Did you forget to link to the video?
 

Cookedinlh

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SAR104 . . from your data I think the Drag Coefficient is around 0.6 . . . does that sound right if Terminal Velocity is around 17.7 m/s? . . . can you attribute any contribution to drag from the props or is the motion to Chaotic?
 

sar104

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SAR104 . . from your data I think the Drag Coefficient is around 0.6 . . . does that sound right if Terminal Velocity is around 17.7 m/s? . . . can you attribute any contribution to drag from the props or is the motion to Chaotic?
Are you referring to a drag coefficient of this form?

c_\mathrm d = \dfrac{ 2F_\mathrm d}{ \rho u^2 A}\,


If so then it's going to be dependent on what you assume for cross-sectional area, A. If you assume 0.25 m² then you get around 0.9. But since I used fitted data it makes more sense to use the fitted parameter k = A/2 to get drag force in the form kv²/m, in which case the value of c is not defined.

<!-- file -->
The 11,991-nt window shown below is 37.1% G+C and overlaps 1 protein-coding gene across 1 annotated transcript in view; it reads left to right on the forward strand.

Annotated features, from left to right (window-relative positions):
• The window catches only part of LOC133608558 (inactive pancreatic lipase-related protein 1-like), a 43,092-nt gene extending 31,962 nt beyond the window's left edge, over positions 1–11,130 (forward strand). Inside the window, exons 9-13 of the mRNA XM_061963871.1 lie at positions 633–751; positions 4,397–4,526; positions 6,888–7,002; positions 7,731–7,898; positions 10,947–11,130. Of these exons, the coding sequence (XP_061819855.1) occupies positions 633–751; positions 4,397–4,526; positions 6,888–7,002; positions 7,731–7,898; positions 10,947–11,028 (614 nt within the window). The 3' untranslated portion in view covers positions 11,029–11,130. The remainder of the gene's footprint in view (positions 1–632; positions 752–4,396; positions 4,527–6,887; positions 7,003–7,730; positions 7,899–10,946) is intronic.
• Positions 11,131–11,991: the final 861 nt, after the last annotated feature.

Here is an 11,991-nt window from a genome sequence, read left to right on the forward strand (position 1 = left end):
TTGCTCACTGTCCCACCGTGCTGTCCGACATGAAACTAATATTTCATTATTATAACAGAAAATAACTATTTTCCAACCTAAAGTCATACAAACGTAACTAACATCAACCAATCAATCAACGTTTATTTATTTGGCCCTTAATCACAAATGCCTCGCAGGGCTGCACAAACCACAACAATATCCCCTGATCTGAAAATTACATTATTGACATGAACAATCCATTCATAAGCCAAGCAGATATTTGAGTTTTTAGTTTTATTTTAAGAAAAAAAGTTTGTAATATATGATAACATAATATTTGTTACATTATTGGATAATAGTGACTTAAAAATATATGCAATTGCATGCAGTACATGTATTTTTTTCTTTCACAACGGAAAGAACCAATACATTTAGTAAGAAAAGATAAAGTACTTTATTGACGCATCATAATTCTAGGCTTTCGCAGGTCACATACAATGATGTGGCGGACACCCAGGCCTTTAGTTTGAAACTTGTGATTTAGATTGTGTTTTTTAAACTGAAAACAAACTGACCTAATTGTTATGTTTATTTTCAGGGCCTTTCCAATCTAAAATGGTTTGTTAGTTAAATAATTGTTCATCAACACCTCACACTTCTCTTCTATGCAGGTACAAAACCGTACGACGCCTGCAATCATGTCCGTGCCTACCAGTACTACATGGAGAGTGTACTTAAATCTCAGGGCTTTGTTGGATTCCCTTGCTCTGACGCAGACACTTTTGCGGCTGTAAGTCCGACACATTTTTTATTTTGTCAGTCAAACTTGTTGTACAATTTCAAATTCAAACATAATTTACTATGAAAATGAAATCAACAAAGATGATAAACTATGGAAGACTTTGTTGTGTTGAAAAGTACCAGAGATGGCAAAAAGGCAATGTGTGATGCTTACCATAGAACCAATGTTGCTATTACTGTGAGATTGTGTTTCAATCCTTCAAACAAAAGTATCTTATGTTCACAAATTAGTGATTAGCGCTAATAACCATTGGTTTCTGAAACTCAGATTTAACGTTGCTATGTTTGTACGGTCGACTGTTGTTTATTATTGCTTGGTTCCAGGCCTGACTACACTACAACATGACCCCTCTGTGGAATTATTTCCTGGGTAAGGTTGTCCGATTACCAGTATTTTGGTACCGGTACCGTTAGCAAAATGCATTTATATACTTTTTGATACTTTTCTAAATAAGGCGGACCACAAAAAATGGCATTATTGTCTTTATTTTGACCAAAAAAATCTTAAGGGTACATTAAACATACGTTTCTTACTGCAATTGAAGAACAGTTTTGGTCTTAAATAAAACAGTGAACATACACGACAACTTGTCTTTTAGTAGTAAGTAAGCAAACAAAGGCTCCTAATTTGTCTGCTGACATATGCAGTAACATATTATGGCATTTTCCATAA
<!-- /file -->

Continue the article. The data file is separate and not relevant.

I did not attempt to take account of orientation and an explicit propeller contribution - that's averaged out in the fit to the data.
 

Cookedinlh

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Thanks that helps .. I just tried to solve for drag if the real data shows terminal velocity was taken as 17.7... thinking then maybe I could figure out what the “effective cross-section” is if accounting for blades and tumbling
 

sar104

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Thanks that helps .. I just tried to solve for drag if the real data shows terminal velocity was taken as 17.7... thinking then maybe I could figure out what the “effective cross-section” is if accounting for blades and tumbling
Hard to separate. If you assume a geometric drag factor you can solve for effective cross-sectional area, and vice versa. But I'm not sure it's worth it since you don't need them independently.
 

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Hard to separate. If you assume a geometric drag factor you can solve for effective cross-sectional area, and vice versa. But I'm not sure it's worth it since you don't need them independently.
I'm trying to figure out the best way to determine when a drone could become lethal (~140Nm) if it's just falling and how to assess the minimum height at which one reaches terminal velocity. Here is a chart on weight and velocity I developed. I'd like to demonstrate that maximum speed is only a valid risk calculation when it's ballistic because responsible trained operators do not pose a risk. . . anymore than responsible motorcyclists are to pedestrians.

69133
 

sar104